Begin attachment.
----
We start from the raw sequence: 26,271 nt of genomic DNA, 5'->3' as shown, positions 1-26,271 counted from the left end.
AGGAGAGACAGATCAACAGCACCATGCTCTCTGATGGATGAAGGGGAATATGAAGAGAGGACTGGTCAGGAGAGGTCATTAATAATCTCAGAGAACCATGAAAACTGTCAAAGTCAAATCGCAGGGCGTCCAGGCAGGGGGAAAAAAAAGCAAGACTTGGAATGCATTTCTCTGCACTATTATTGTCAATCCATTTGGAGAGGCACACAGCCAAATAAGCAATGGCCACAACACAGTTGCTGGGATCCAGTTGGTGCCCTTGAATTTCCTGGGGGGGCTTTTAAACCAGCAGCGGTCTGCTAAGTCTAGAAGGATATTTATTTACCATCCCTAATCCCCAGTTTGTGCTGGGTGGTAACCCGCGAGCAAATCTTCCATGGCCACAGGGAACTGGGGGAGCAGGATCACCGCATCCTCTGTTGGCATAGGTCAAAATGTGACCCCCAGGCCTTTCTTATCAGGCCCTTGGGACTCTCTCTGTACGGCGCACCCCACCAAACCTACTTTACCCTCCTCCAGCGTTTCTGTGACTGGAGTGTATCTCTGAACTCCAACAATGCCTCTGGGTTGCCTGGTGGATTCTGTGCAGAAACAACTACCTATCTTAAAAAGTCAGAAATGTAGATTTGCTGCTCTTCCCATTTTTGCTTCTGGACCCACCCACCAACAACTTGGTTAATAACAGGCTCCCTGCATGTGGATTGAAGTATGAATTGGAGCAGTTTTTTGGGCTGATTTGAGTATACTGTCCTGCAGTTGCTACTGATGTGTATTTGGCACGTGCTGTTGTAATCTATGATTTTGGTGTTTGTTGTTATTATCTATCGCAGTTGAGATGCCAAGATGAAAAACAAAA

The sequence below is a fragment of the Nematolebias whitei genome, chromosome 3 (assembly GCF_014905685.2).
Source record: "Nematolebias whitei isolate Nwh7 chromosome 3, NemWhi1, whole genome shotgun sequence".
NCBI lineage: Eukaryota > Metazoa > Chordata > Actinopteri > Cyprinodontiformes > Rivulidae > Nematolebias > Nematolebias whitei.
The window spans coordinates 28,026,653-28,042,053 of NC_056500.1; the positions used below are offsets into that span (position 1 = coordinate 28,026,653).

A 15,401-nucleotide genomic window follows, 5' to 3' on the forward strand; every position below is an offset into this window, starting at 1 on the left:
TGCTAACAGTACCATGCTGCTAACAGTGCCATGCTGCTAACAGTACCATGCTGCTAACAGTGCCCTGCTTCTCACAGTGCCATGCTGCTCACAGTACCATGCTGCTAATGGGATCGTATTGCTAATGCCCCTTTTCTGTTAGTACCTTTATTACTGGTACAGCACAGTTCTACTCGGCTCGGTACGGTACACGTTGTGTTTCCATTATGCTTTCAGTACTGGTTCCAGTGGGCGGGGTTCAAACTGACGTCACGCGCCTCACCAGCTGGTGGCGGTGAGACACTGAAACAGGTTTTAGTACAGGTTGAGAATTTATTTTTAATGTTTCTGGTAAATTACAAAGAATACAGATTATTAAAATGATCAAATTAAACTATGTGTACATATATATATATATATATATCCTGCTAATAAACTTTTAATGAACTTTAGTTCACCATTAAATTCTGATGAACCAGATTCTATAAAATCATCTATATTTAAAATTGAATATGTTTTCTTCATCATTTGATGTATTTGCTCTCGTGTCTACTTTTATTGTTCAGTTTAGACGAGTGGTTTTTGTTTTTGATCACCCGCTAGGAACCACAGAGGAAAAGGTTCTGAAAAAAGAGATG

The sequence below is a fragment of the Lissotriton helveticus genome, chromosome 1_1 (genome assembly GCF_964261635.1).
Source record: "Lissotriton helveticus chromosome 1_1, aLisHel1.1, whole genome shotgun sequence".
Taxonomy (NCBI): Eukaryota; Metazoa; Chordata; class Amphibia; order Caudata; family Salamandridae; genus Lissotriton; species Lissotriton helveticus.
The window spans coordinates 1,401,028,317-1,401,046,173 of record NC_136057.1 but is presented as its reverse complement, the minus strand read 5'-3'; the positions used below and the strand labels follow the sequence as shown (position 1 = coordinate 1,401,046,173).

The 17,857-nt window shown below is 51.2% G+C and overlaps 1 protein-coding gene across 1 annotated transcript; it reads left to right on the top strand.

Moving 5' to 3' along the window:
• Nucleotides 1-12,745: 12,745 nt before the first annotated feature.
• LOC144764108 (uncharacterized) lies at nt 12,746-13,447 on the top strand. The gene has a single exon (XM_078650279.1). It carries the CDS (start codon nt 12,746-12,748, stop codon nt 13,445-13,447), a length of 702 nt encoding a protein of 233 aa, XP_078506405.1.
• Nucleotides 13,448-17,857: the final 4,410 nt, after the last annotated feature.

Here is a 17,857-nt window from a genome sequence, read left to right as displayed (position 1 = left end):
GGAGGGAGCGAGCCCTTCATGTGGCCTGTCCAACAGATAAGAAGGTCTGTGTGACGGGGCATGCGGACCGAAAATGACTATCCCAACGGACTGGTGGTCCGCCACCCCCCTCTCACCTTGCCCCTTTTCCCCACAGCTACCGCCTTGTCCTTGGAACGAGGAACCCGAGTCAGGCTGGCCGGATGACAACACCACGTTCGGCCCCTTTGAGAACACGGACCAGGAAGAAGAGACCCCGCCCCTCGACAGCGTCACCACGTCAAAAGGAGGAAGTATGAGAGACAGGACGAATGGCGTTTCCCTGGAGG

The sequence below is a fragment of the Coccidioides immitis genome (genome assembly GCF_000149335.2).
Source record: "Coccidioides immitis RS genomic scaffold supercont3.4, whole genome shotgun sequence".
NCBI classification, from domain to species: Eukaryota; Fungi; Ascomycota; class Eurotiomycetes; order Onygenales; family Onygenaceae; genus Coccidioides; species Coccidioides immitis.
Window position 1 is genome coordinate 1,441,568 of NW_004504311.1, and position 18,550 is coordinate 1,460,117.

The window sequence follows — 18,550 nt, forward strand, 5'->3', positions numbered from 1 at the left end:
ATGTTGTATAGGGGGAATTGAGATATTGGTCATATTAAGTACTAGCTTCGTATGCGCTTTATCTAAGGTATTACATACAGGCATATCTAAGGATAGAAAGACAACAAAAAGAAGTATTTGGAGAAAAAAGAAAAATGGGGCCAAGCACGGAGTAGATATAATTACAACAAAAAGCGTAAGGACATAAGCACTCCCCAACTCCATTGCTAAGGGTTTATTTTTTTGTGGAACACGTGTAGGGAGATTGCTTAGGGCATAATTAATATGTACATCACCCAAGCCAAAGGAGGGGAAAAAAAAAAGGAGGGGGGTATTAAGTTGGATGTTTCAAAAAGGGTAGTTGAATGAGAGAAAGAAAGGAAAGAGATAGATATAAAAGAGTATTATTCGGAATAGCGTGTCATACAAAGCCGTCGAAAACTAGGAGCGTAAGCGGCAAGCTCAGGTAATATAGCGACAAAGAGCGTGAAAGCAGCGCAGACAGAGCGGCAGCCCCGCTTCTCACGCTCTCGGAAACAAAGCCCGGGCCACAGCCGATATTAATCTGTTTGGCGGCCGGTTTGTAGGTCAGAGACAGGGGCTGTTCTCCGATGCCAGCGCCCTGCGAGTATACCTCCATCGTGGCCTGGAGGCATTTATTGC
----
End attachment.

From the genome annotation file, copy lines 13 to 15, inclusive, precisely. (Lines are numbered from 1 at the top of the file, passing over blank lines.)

The 17,857-nt window shown below is 51.2% G+C and overlaps 1 protein-coding gene across 1 annotated transcript; it reads left to right on the top strand.

Moving 5' to 3' along the window:
• Nucleotides 1-12,745: 12,745 nt before the first annotated feature.